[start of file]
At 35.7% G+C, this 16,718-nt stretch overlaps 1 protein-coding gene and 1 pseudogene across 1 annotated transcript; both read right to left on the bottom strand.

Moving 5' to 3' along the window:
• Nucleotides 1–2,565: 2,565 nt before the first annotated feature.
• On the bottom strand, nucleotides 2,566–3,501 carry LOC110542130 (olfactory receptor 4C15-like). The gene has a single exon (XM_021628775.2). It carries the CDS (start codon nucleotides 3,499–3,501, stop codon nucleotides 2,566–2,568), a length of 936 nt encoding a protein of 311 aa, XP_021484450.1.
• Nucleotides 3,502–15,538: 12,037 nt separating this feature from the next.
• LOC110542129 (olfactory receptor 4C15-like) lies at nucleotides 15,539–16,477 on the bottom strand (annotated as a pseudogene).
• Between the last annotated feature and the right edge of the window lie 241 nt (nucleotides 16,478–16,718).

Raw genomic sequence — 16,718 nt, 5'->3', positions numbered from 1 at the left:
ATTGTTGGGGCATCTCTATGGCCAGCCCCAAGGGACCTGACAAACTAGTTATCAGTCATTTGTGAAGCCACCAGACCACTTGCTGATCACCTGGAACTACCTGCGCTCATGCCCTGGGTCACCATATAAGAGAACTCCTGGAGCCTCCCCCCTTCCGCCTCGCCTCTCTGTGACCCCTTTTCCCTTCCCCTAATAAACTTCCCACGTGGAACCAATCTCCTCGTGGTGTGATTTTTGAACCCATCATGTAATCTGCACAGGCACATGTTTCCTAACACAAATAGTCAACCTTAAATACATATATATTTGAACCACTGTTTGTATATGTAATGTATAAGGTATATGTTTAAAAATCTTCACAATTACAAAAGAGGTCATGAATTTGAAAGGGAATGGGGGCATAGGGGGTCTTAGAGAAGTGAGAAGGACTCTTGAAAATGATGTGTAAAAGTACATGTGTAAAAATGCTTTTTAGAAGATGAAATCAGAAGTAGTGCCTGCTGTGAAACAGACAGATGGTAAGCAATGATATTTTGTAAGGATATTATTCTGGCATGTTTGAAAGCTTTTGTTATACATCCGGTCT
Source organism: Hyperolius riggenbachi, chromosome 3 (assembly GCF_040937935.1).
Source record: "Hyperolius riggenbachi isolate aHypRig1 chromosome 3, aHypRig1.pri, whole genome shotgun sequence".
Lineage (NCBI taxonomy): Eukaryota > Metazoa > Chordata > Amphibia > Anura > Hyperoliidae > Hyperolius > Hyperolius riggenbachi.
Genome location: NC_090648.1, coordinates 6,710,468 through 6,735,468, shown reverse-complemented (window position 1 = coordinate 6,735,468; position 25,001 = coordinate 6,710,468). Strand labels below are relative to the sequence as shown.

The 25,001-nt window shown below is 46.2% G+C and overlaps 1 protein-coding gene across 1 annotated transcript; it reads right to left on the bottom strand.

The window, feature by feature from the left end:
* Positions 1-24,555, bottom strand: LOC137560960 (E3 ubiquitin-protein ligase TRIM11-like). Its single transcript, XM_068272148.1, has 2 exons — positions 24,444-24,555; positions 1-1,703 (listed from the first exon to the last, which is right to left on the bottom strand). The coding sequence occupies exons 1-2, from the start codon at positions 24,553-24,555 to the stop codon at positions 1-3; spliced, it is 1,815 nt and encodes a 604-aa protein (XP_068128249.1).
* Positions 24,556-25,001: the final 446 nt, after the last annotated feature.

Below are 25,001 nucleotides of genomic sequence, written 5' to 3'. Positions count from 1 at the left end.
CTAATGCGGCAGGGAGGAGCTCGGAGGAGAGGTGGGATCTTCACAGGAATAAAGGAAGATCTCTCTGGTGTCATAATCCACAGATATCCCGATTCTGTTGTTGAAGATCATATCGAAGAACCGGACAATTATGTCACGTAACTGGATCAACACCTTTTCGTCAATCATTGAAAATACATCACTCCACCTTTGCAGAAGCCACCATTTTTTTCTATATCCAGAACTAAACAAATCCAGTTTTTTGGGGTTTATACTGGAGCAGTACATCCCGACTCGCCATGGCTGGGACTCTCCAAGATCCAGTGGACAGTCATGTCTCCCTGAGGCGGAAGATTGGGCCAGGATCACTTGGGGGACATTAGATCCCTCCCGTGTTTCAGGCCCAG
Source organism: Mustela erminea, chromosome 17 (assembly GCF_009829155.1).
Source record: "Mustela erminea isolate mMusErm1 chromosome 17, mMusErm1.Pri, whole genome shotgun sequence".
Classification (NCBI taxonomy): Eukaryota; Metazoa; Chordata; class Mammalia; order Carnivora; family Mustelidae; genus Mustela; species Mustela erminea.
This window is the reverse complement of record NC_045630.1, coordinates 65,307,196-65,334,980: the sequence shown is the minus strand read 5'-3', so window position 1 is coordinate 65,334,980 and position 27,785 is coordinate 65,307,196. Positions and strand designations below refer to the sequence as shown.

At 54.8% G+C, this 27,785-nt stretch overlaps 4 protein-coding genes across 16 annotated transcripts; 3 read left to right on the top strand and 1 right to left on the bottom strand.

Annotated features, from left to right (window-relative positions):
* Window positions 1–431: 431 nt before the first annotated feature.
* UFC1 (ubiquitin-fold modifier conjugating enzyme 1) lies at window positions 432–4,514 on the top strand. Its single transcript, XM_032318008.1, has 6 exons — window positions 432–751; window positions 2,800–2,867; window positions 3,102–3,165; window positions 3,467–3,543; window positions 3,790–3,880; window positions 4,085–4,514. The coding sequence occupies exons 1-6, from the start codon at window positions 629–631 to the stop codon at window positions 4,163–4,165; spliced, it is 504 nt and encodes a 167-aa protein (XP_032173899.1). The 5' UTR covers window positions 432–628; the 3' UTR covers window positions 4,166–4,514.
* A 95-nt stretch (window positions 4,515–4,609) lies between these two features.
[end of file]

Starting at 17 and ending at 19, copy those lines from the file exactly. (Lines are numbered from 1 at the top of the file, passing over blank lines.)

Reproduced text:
* Positions 24,556-25,001: the final 446 nt, after the last annotated feature.

Below are 25,001 nucleotides of genomic sequence, written 5' to 3'. Positions count from 1 at the left end.
CTAATGCGGCAGGGAGGAGCTCGGAGGAGAGGTGGGATCTTCACAGGAATAAAGGAAGATCTCTCTGGTGTCATAATCCACAGATATCCCGATTCTGTTGTTGAAGATCATATCGAAGAACCGGACAATTATGTCACGTAACTGGATCAACACCTTTTCGTCAATCATTGAAAATACATCACTCCACCTTTGCAGAAGCCACCATTTTTTTCTATATCCAGAACTAAACAAATCCAGTTTTTTGGGGTTTATACTGGAGCAGTACATCCCGACTCGCCATGGCTGGGACTCTCCAAGATCCAGTGGACAGTCATGTCTCCCTGAGGCGGAAGATTGGGCCAGGATCACTTGGGGGACATTAGATCCCTCCCGTGTTTCAGGCCCAG